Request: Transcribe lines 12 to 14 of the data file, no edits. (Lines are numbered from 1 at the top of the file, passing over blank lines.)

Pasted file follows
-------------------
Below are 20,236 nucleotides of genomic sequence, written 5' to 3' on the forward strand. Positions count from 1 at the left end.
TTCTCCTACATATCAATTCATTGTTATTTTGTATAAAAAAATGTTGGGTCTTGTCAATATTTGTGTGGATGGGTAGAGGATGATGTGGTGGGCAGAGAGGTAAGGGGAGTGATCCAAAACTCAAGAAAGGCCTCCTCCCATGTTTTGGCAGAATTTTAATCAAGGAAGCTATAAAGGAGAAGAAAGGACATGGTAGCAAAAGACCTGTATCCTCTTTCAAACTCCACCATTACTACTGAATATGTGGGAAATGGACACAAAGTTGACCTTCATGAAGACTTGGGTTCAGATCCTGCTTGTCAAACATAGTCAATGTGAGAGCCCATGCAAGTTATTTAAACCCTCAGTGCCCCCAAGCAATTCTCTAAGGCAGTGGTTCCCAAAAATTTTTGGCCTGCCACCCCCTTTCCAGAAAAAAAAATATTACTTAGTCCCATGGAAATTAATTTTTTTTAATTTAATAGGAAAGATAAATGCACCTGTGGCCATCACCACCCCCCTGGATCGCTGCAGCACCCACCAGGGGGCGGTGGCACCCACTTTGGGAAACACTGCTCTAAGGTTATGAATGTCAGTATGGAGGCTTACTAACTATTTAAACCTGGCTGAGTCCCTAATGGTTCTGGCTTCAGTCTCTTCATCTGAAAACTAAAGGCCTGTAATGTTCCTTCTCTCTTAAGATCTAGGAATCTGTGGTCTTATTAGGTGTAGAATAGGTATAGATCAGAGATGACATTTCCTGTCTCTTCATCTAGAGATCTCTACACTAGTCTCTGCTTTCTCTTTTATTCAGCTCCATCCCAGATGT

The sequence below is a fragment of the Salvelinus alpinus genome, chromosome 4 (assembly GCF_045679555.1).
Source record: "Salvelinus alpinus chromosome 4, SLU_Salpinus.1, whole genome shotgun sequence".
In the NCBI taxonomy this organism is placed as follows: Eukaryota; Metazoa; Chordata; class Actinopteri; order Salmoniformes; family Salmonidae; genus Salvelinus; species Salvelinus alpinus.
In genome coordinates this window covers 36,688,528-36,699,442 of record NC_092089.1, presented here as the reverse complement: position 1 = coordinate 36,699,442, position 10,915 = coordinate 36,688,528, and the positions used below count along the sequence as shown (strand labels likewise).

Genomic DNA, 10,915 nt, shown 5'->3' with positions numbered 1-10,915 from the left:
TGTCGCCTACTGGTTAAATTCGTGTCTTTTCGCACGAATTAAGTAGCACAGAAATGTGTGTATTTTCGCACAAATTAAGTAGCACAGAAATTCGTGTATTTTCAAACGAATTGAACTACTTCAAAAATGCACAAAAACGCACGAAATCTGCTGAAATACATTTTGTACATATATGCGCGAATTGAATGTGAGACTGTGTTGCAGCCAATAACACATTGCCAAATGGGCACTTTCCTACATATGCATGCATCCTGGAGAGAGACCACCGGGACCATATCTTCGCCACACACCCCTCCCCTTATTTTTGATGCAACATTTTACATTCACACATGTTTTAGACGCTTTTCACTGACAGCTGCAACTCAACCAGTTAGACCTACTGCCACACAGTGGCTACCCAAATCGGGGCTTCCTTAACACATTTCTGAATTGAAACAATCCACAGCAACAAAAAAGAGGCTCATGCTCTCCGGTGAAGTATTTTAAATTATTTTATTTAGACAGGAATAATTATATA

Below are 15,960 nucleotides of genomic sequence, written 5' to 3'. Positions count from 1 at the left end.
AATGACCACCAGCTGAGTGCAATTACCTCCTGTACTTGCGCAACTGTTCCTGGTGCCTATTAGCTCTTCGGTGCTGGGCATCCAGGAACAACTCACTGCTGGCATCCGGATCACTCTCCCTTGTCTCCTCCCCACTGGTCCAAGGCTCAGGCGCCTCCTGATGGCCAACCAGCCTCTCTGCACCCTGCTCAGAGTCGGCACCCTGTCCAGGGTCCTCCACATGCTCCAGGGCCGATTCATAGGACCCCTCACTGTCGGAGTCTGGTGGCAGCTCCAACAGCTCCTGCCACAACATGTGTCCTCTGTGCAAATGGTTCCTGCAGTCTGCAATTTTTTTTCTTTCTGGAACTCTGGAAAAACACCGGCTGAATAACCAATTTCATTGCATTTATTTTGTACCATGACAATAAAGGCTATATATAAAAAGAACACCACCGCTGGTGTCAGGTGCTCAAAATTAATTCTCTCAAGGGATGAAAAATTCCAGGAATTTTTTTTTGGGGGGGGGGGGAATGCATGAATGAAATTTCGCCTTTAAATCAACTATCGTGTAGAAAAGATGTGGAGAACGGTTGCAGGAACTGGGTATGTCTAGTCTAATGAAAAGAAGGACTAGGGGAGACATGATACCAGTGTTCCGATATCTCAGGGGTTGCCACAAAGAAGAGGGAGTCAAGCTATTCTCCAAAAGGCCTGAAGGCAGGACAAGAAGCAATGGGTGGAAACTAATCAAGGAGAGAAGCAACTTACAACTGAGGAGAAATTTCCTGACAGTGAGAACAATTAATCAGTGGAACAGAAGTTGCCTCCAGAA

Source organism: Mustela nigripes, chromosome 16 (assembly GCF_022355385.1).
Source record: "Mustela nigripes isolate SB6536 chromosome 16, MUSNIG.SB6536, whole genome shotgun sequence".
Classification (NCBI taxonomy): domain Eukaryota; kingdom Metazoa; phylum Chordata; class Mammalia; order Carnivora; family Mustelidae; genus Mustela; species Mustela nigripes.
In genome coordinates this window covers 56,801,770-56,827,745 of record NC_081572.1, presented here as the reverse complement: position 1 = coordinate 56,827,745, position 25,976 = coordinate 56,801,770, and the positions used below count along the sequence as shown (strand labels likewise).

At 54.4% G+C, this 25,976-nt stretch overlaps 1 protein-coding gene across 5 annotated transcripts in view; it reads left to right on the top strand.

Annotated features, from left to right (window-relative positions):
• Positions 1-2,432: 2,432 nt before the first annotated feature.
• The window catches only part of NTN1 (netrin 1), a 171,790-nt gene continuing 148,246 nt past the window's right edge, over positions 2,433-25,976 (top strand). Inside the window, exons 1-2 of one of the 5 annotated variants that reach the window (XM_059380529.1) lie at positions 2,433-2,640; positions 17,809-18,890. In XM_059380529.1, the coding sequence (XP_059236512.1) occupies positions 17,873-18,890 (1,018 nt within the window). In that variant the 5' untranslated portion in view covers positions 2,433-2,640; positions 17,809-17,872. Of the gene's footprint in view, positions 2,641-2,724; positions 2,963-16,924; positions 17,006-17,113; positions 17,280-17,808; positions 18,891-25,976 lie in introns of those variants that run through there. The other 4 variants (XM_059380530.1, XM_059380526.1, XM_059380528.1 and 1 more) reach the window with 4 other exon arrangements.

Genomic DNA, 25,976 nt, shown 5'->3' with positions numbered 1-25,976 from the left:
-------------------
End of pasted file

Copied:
Source record: "Mustela nigripes isolate SB6536 chromosome 16, MUSNIG.SB6536, whole genome shotgun sequence".
Classification (NCBI taxonomy): domain Eukaryota; kingdom Metazoa; phylum Chordata; class Mammalia; order Carnivora; family Mustelidae; genus Mustela; species Mustela nigripes.
In genome coordinates this window covers 56,801,770-56,827,745 of record NC_081572.1, presented here as the reverse complement: position 1 = coordinate 56,827,745, position 25,976 = coordinate 56,801,770, and the positions used below count along the sequence as shown (strand labels likewise).